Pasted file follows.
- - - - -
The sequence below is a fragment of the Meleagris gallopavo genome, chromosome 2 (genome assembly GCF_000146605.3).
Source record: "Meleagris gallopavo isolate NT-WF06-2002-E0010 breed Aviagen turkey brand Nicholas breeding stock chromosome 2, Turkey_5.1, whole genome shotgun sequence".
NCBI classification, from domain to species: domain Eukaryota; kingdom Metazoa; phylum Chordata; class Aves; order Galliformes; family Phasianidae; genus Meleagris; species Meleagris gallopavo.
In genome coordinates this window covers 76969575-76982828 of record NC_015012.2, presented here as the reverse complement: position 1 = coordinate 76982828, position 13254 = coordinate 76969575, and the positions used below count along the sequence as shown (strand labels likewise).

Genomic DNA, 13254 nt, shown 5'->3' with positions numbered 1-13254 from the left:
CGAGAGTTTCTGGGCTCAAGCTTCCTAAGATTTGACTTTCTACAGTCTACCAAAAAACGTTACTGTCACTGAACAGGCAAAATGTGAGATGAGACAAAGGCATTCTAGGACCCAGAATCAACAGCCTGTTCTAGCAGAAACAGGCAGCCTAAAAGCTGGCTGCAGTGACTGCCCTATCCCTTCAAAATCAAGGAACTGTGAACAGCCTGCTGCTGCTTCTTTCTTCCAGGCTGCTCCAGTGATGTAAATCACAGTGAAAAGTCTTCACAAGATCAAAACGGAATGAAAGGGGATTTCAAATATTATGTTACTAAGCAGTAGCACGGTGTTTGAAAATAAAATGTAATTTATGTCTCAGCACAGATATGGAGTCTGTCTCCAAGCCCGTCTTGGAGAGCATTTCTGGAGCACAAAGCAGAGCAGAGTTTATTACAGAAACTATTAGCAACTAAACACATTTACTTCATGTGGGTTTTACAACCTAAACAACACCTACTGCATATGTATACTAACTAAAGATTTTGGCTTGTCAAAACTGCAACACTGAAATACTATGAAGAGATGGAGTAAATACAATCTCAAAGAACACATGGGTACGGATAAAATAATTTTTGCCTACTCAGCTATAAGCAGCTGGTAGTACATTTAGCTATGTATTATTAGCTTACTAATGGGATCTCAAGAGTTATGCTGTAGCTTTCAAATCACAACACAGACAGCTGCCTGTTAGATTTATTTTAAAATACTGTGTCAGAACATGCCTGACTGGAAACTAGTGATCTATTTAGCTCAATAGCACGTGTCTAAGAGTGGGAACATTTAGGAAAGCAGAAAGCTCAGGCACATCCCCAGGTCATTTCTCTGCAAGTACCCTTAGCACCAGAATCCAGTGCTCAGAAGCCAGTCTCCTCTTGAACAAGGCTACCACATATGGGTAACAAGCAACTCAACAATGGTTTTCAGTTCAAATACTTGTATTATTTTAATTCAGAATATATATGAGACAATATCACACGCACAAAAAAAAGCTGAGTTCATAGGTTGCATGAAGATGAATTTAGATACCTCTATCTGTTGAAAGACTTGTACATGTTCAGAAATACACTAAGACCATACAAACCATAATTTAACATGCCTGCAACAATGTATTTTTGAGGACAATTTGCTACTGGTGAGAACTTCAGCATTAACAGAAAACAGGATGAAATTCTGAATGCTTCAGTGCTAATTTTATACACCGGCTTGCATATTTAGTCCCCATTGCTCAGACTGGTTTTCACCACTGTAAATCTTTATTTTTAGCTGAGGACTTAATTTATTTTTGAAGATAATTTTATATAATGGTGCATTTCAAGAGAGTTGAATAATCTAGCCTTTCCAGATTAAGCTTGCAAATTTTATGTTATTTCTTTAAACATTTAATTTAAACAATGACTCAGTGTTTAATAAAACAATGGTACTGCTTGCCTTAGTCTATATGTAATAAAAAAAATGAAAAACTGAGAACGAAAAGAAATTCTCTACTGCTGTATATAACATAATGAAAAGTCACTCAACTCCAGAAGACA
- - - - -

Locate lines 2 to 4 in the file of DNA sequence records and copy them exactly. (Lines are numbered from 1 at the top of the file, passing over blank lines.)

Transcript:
Source record: "Meleagris gallopavo isolate NT-WF06-2002-E0010 breed Aviagen turkey brand Nicholas breeding stock chromosome 2, Turkey_5.1, whole genome shotgun sequence".
NCBI classification, from domain to species: domain Eukaryota; kingdom Metazoa; phylum Chordata; class Aves; order Galliformes; family Phasianidae; genus Meleagris; species Meleagris gallopavo.
In genome coordinates this window covers 76969575-76982828 of record NC_015012.2, presented here as the reverse complement: position 1 = coordinate 76982828, position 13254 = coordinate 76969575, and the positions used below count along the sequence as shown (strand labels likewise).